Is the concept of “human security”, which has been discussed and debated in international organizations and academic circles since 1994, simply “hot air”, as its critics claim? Or does it provide a suitable framework for proposing multisectoral, integrated solutions in a world that is increasingly interconnected? While there is no consensus as to the exact definition of the term, human security goes beyond traditional notions of security to focus on such issues as development and respect for human rights. To some the concept is attractive, but analytically weak since it introduces too many variables that are not necessarily linked together. To others, human security concerns should be limited to situations marked by the threat or outbreak of violence. For those who favour a broad definition (as does this author), the human security agenda provides the means to assess the root causes of conflict (whether intra-state or inter-state), to propose adequate policies for resolving crises, and to provide the means for sustainable peace-building. In so doing human security policies focus on social and economic issues as they affect the individual, arguing that security (in the narrow sense of the term) is dependent on a wide-ranging network of factors that require a comprehensive approach to be effective. The paper introduces the various documents on the subject produced by international organizations, takes up the problem of the relation between academic research and policy-making, and points to a certain number of cases in which nations or regional organizations have included human security as a foreign policy option. Throughout the paper reference is made to the case of Afghanistan that is treated in the study reproduced in annex.
The enlargement of the EU to the Central and Eastern European countries raises interrogations concerning the new borders traced by Brussels between the Member States and their future neighbors. What is the impact of the EU enlargement on the Romanian-Moldovan relations and how might the cooperation between the two countries affect the security of the Eastern border of the EU? The analysis on the one hand of the impact of Romania’s preparations for EU membership on its relations with Moldova and the evaluation on the other hand of the limits and success of the European Neighborhood Policy towards Moldova, show that one of the main challenges for the EU will be to reconcile at the same time security and integration.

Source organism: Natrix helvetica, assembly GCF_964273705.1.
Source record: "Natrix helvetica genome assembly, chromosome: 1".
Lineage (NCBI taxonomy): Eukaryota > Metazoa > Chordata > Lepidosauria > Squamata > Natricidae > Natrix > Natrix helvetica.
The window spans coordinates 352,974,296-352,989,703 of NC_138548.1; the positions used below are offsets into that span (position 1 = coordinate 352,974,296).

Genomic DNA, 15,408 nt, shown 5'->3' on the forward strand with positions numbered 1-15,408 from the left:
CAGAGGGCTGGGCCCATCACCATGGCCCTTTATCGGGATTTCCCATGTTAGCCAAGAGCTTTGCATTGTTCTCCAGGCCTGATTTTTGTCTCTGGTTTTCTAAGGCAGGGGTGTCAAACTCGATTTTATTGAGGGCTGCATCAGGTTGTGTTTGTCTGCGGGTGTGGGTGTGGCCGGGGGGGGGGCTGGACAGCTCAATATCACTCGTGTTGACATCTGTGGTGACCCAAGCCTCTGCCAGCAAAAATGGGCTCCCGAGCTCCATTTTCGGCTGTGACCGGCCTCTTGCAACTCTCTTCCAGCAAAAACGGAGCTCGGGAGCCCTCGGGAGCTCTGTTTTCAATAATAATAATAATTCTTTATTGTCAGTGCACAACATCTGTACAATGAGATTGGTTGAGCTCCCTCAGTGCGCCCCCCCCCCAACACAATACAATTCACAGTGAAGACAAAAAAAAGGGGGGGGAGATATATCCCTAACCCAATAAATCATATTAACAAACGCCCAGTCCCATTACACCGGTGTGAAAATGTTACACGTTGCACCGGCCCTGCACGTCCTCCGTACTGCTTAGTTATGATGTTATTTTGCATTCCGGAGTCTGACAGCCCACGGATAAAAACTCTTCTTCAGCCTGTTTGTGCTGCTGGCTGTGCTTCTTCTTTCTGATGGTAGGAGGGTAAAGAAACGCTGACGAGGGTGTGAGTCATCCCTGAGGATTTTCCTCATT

The peace agreements that were signed in May 2004 may imply the end of the war in South Sudan. In order to assess the likelihood of success, one has to discuss the changes after the Islamists were brought to power in 1989 by a military coup. Of special interest are the impacts of their internal divisions, the emergence of oil money as significant revenues for the State and the consequences of 9/11 in the Middle East. Moreover, difficulties to implement the agreements in South Sudan should not be underplayed. The underdevelopment of this region, the existence of militias still supported by Khartoum and the history of the civil war among Southern Sudanese could give room to bitter divisions and proxy wars involving Khartoum’s government. The current crisis in Darfur reflects the weaknesses of the peace process despite a strong international involvement. Structural issues such as citizenship have not been addressed and this very crisis shows how little the regime intends to reform itself.
Since their economic development got under way, the ASEAN countries – which essentially manufacture labour-intensive products – have been marked by strong regional integration brought about by the segmentation of the production process engaged in by Japanese companies. In these countries, successive relocations resulted in de facto economic integration at a time when various political groupings intent on blocking the development of communism were also emerging. Since joining the WTO, China – the world’s workshop – has become the hub for trade with the developed countries. In the face of such competition, the ASEAN countries will have to show their capacity to maintain their position in the value chain represented by the production of all of the Asian countries. While a number of econometric studies seem to indicate that the ASEAN countries will succeed in this undertaking thanks to the specific nature of their production apparatus, it is important neither to underestimate China’s ability to learn quickly and its determination to move further up the production chain nor to overlook the total absence of industrial policy on the part of governments in these countries which follow the advice of international organisations. It would seem that the ASEAN countries, faced solely with market forces, cannot hope to enhance their limited ability to move up the production chain.